March 1, 2018

New Bill Would Strengthen Rules for Americans Representing Foreign Entities

WASHINGTON, D.C. – U.S. Senators Todd Young (R-Ind.), Dianne Feinstein (D-Calif.), John Cornyn (R-Texas), and Jeanne Shaheen (D-N.H.) today introduced the Foreign Agents Registration Amendments Act, a bill to strengthen the Foreign Agents Registration Act, known as FARA, to ensure Americans acting as agents of a foreign government report their activities to the U.S. government.

The bill would make the following reforms:

  • Creates a dedicated enforcement unit in the National Security Division to enforce FARA provisions.
  • Ends loopholes that allow individuals to avoid FARA enforcement actions.
  • Updates and clarifies civil and criminal enforcement provisions.
  • Increases public access to FARA disclosures.

“Transparency is absolutely critical when individuals, groups or organizations in the United States are advocating on behalf of a foreign entity,” Senator Young said. “Unfortunately, the DOJ inspector general has identified significant deficiencies in enforcing FARA. Last year, I introduced legislation to improve transparency and compliance with the law, and the bipartisan Foreign Agents Registration Amendments Act incorporates that legislation.”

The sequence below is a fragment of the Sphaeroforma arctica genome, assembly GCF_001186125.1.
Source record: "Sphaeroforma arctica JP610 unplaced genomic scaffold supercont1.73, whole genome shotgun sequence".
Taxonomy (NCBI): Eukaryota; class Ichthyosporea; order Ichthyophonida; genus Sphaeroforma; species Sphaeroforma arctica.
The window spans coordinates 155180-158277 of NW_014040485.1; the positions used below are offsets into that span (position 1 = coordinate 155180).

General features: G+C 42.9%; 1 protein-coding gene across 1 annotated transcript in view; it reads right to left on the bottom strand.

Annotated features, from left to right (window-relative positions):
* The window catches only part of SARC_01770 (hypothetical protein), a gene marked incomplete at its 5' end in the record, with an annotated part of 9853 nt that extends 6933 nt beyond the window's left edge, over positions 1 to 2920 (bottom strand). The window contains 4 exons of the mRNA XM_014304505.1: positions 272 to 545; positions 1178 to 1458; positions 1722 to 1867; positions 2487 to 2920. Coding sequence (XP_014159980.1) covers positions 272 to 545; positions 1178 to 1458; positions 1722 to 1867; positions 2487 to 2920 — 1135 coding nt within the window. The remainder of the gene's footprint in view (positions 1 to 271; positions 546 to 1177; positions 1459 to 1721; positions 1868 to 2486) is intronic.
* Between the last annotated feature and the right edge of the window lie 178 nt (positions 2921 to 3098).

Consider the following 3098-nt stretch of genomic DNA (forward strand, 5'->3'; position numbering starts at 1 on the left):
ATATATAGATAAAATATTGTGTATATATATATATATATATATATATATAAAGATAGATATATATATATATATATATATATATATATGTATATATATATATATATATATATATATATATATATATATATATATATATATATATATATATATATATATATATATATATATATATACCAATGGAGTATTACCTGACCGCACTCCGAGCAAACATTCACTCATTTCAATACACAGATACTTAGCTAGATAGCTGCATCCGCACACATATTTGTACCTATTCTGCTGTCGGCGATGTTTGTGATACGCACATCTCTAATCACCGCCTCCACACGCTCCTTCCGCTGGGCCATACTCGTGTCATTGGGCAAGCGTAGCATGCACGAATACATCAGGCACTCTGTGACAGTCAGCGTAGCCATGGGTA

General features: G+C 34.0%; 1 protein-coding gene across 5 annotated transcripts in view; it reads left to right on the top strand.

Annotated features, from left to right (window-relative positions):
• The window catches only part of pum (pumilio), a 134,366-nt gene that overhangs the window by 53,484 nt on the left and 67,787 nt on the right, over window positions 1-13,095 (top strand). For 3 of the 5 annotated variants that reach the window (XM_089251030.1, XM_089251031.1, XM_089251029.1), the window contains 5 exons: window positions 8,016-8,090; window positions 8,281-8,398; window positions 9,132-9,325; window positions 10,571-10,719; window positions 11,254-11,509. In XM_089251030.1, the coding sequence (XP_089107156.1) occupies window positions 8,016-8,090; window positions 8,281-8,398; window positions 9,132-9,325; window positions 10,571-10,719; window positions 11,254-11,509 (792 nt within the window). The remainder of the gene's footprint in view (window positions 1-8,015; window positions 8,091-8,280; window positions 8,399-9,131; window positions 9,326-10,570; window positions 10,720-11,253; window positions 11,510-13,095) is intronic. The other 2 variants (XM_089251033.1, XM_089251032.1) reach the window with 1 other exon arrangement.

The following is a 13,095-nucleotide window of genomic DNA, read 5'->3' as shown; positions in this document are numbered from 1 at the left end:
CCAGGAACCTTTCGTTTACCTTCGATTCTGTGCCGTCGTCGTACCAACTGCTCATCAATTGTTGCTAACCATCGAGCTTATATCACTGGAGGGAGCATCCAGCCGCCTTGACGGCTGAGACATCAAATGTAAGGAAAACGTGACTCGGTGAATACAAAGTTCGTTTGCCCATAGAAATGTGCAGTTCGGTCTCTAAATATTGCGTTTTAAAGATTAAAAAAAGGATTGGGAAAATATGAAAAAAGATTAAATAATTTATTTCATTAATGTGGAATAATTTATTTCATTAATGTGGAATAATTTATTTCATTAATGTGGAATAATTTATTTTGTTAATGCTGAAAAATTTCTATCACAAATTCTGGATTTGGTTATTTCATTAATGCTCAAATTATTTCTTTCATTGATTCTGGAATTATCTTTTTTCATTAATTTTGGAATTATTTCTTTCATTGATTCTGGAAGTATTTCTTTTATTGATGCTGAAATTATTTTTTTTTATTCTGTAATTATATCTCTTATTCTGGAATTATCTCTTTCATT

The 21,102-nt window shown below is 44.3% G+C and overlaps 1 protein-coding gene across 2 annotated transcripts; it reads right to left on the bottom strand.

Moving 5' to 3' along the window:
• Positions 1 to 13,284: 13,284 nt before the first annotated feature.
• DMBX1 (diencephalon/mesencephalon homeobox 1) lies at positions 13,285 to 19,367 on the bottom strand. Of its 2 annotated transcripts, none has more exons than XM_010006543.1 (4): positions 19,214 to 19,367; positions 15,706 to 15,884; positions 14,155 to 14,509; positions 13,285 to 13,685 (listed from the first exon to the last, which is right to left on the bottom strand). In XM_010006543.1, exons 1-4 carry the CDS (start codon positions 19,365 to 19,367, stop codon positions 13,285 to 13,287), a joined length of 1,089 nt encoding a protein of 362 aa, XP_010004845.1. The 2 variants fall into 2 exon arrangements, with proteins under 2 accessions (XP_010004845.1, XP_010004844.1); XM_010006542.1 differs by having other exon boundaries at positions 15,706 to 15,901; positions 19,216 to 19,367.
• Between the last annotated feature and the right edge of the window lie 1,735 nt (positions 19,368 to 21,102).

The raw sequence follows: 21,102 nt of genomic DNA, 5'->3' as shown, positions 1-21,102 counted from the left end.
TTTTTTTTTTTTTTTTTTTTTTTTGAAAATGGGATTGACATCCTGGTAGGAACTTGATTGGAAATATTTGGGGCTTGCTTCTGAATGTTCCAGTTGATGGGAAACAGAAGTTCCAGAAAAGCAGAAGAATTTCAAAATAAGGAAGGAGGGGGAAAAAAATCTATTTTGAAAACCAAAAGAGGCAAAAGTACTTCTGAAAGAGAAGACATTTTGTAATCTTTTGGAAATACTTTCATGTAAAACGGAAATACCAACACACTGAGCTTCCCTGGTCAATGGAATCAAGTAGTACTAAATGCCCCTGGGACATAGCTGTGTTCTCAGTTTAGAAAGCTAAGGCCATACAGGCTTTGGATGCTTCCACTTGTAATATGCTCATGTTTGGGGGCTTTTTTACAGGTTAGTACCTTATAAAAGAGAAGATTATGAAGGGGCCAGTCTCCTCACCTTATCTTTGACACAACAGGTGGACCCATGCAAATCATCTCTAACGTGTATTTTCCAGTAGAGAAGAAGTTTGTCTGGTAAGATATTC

Enacted in 1938, the Foreign Agents Registration Act requires that individuals, groups or organizations advocating on behalf of a foreign entity in the United States register with the Justice Department. The purpose of the law is to ensure the American public can clearly identify foreign propaganda and other information operations designed to influence U.S. policy and elections.

Generally, any agent of a foreign principle conducting political activities, publicity or advocacy in the United States must comply with the act’s registration and disclosure requirements. However, enforcement of these provisions is rarely conducted.

In 2016, The Justice Department’s inspector general documented significant deficiencies in the FARA program, particularly with respect to enforcement. The IG found that between 1966 and 2015, there were only seven criminal cases prosecuted under FARA.

Because FARA enforcement provisions are located in Title 22 rather than the federal criminal code, the DOJ’s FARA office interpreted its mandate as promoting voluntary compliance rather than criminal enforcement. The IG’s audit is available here.